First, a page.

In conjunction with the 2013 Martin Shallenberger Artist in Residence, Cheekwood has installed the three Martin Shallenberger paintings in the Frist Learning Center Great Hall.
The three paintings were commissioned in 1965 by the Jack Daniel Distillery of Lynchburg. They were displayed at the Distillery visitor center, and later, the Jack Daniel's sales and marketing offices between 1965 and 1986. The paintings reflect three key ingredients of Jack Daniel's Tennessee whiskey: select grains, iron-free water from its cave spring, and maple-based charcoal to mellow the whiskey. The colors correspond to these items: brown for the grains, green for the water, and red for the fire burned to make charcoal from maple ricks. All three scenes show activities still conducted at the distillery in Lynchburg.
The brown painting shows corn, rye, or barley being unloaded from a cart pulled by a mule. Trucks carry grains to the distillery today.
The green painting shows the whiskey's water source gushing out of the cave spring and passing a life-sized statue of Jack Daniel that was located at the entrance to the cave for years.
The red painting shows how stacks of maple are burned to create charcoal for the mellowing process that distinguishes Tennessee whiskey from Bourbon. Jack Daniel's whiskey is filtered drop-by-drop through twenty feet of charcoal after distilling and before barreling.
Dorothy O’Connor: Martin Shallenberger Artist in Residence in 2013
April 6 - June 30
Atlanta-based artist, Dorothy O’Connor, will be creating a new installment of her acclaimed series Scenes at Cheekwood this spring in her role as the 2013 Martin Shallenberger Artist-in-Residence program. Open studio hours will be held on Tuesdays (10 am – 12 pm) and Thursdays (10 am – 12 pm) now through April 4th so that visitors can observe her at work. Once completed, the new exhibition Shelter to debut to the public on April 6 and be on display until June 30.
During her residency at Cheekwood and throughout the subsequent exhibition, O’Connor will create a multilayered installation covering multiple gallery spaces. Visitors will find Cheekwood’s Frist Learning Center galleries transformed into an enchanted forest constructed from the pages of books, complete with handmade animals, forest details and other props. O’Connor’s vision for the site was inspired by Cheekwood’s beautiful natural landscape, particularly the trees in and around its gardens. Trees appear frequently in the artist’s work, representing significant concepts such as aging, history, life and death. The piece will incorporate the root system of a forest, with the central part of the scene installed in the Frist Learning Center’s Courtyard Gallery and additional video documentation in the exhibition stables.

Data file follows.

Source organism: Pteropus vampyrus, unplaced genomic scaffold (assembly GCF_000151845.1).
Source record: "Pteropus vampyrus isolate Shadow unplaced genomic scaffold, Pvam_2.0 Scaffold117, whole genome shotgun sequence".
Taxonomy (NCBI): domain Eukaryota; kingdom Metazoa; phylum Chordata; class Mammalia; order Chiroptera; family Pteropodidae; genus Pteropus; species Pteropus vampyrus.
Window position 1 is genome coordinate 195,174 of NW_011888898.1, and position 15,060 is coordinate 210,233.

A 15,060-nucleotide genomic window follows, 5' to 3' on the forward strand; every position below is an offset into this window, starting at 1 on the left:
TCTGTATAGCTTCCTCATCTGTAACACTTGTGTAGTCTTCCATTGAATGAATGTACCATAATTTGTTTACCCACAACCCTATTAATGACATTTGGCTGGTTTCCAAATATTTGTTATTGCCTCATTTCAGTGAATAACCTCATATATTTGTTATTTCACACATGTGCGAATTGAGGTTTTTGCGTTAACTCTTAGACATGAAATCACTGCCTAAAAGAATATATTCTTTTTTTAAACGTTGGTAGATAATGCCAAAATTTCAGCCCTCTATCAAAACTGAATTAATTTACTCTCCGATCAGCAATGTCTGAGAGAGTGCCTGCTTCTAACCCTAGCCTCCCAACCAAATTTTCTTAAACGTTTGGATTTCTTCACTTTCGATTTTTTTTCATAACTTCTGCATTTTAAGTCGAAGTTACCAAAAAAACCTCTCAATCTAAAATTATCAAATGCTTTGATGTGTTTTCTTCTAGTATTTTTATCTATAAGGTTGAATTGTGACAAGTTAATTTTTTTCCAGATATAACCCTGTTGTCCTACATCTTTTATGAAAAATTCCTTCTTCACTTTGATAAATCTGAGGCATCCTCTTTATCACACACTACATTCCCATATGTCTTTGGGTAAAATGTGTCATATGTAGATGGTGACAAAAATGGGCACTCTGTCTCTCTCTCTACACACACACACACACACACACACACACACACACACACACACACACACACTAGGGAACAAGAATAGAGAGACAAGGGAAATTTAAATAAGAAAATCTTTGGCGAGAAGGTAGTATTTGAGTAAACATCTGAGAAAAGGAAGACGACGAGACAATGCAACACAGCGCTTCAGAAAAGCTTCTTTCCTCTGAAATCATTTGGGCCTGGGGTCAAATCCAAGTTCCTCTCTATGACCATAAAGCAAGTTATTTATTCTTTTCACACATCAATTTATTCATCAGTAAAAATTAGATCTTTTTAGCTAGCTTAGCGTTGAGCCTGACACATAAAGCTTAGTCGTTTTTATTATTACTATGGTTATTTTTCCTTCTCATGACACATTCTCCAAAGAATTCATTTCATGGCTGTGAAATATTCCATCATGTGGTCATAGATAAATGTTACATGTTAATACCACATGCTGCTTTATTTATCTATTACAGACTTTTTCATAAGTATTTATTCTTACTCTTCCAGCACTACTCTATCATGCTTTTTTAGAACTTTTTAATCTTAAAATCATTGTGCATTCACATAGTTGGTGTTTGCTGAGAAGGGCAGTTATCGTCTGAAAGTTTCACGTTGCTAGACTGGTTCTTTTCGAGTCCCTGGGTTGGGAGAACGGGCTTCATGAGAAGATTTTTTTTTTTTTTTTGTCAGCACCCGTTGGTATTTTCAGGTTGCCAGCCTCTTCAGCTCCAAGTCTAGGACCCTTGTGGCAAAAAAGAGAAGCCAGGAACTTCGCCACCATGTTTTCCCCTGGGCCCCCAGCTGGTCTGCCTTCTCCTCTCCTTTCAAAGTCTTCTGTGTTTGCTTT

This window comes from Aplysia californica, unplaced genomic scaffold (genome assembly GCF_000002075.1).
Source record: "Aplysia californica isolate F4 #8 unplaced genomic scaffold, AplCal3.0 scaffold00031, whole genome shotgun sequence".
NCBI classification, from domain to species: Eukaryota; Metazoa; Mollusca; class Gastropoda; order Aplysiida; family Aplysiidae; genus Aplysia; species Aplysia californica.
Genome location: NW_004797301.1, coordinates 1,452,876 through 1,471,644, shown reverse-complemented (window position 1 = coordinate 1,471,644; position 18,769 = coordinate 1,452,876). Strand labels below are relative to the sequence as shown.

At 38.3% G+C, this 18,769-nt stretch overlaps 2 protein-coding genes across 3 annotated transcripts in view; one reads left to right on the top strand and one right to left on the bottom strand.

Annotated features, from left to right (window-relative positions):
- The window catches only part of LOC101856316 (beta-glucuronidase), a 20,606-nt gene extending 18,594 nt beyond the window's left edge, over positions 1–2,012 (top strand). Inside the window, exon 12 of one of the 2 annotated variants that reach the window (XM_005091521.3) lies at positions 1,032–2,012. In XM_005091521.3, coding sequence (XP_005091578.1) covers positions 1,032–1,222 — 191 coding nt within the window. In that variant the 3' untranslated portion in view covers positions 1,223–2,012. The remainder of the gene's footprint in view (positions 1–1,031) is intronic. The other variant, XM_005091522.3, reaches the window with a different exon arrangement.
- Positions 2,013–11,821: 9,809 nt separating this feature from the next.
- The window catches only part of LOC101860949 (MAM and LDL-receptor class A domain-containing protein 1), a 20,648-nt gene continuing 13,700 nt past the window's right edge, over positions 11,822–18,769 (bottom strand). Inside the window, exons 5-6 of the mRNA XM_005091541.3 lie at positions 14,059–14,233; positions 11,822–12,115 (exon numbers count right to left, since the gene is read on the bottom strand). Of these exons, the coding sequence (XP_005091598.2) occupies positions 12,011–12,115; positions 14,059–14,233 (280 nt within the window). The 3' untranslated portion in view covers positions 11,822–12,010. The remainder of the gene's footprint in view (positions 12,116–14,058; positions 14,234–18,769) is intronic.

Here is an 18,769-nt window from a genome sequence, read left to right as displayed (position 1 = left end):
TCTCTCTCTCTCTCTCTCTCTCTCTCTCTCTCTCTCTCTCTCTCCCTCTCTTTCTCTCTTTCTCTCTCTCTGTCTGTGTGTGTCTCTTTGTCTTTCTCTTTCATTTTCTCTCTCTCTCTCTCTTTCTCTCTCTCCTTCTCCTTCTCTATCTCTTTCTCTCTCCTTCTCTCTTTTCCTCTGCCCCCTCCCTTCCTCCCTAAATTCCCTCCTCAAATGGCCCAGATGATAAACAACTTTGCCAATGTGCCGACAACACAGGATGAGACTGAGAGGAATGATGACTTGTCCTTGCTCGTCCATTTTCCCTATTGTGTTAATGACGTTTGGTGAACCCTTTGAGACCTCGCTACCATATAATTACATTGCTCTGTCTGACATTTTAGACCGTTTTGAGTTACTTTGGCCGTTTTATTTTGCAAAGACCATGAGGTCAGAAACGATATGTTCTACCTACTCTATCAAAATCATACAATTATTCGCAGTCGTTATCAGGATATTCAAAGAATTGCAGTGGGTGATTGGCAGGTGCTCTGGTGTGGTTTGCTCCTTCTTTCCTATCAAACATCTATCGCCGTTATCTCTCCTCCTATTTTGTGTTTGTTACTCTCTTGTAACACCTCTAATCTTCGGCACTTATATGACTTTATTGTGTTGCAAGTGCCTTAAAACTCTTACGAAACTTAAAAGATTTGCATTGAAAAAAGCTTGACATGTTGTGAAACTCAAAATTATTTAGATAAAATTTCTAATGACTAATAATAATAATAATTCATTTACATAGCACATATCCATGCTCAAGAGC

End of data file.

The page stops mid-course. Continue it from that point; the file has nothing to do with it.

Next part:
Now in its second year, the Martin Shallenberger Artist-in-Residence program brings national and international artists to Nashville to create one-of-a-kind pieces at Cheekwood, interacting with staff, visitors, and the arts community throughout the creative process. With its renowned gardens and art collections, Cheekwood offers visiting artists a great set of resources to reflect broadly on nature and sustainability within a global art world. Thanks to the private foundation that provides the endowment for the program, new developments for 2013 include renovations within the Frist Learning Center that will allow O’Connor and future resident artists to conduct the majority of their work in the gallery on site.
“We are thrilled to welcome Ms. O’Connor as our Artist in Residence for 2013,” said Jochen Wierich, Curator of Art. “Her Scenes combine performance art and photography to create a world that is magical and dream-like. The Scene that she is creating at Cheekwood will be the first one built entirely outside of her own studio in Atlanta. No doubt, she’ll have a chance to explore new possibilities within Cheekwood’s garden setting, utilize natural elements and tell a compelling story through her art. We look forward to giving O’Connor a dynamic place to work and can’t wait to see what she will bring to Cheekwood and the Nashville arts community.”
O’Connor’s Scenes series spans the last seven years, combining elements of still life, portraiture and landscape to produce unique and evocative works of installation art. Working in the style of a tableau vivant, or “living picture,” the artist constructs dramatic and fanciful scenes using everyday objects and handmade sculptural elements. When the setting is complete, she incorporates a live model into the scene in an active role, using the human presence as a catalyst in telling the installation’s story. O’Connor then captures the scene with a large-format 8 x 10 camera, giving each story a second life as a photograph. “I think of them as suspended narratives like a movie still or the after-image of a dream,” says Wierich.